The season doesn’t tip off until November, but since the Big East finalized and released the conference-play portion of the 2021-22 regular season, let’s start the conversation by taking a look at all 11 Big East teams.
Butler: Can the Bulldogs find consistency?
Last year, it was an up-and-down season for Butler, who was impacted by injuries and COVID-related pauses en route to its 10-15 finish. Through it all, the Bulldogs did have some highlights, like beating Creighton and Villanova at home, as well as an overtime win over Xavier in the Big East Tournament.
This season should be a better one for the Bulldogs, who return virtually everybody, including all five of their top scorers that averaged in double figures last season: Chuck Harris, Bryce Nze, Jair Bolden, Aaron Thompson, and Bryce Golden.
There’s a nice blend of veterans and young pieces that got a good amount of playing time as freshmen. Butler is now year older, wiser, and healthier, and ready to compete. It’ll be interesting to see how Harris follows up after an impressive freshman campaign, and how Thompson looks with his shoulder troubles behind him. He’s an important two-way fifth-year senior for them.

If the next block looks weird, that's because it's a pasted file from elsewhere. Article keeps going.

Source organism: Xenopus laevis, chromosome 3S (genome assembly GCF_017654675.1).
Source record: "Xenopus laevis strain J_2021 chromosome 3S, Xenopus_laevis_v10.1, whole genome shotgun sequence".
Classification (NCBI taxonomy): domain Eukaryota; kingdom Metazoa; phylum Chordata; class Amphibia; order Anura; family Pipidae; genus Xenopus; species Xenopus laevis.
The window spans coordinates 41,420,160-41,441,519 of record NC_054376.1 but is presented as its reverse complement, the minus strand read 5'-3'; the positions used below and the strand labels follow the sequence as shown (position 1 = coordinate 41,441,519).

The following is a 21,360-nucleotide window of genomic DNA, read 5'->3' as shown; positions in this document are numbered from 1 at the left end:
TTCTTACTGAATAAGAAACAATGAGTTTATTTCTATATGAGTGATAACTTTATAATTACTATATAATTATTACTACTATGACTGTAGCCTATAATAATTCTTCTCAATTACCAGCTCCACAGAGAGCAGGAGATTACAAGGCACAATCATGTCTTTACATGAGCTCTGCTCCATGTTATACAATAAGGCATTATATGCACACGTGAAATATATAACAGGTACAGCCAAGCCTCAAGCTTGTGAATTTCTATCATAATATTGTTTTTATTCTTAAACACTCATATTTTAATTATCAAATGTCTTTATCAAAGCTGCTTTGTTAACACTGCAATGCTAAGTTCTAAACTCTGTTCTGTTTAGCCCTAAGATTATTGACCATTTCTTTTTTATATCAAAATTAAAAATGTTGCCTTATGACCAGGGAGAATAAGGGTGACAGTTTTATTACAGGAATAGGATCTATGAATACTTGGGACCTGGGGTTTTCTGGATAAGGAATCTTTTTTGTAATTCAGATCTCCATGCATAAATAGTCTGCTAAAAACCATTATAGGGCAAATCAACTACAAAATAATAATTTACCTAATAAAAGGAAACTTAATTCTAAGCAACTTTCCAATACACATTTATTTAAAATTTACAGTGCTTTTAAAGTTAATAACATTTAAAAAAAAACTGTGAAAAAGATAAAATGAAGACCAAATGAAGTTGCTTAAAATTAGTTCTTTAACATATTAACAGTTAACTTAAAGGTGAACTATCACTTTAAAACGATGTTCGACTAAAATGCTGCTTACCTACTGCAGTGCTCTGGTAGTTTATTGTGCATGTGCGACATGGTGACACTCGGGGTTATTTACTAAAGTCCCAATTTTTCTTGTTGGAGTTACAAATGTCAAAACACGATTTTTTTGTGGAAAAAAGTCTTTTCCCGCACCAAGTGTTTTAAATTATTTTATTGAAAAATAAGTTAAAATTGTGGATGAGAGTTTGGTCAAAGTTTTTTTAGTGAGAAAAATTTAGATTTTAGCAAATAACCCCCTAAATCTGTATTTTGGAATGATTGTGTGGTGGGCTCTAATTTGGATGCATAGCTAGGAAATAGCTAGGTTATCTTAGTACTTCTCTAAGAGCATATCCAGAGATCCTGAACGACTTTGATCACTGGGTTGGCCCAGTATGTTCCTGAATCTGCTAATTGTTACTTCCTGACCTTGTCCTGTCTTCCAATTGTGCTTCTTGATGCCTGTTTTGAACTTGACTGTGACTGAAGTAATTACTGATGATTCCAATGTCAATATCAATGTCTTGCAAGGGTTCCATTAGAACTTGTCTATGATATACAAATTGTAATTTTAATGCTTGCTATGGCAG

Connecticut: How do the Huskies move on from James Bouknight?
The Huskies will have to turn the page after James Bouknight’s showstopping sophomore season that helped him earn a lottery pick and an approximate deal with the Charlotte Hornets worth $19.1 million.
There’s no doubt that Bouknight carried a lot of the load last season, leading the way with 18.7 points per game, the second-highest scoring average in the Big East, and 5.7 rebounds per game.
UConn already has some experience playing without him, as Bouknight missed eight games due to injury last season. During this stretch, UConn went 4-4, but remained competitive even in losses.
Fortunately for UConn, it still has top returning scorer R.J. Cole, reigning Big East Sixth Man of the Year Tyler Polley, and the shot-blocking, Big East Defensive Player of the Year Isaiah Whaley. On top of that, it also has Tyrese Martin, who averaged 10.3 points and 7.5 rebounds after transferring in from Rhode Island, solid frontcourt depth, and a top-10 nationally-ranked recruiting class that features a quartet of four-star prospects headlined by Jordan Hawkins ready to make their freshman debut.
Creighton: How will the Bluejays look after recent departures?
Considering the controversy surrounding the Bluejays’ locker room in the final month, Creighton ended on a fairly high note.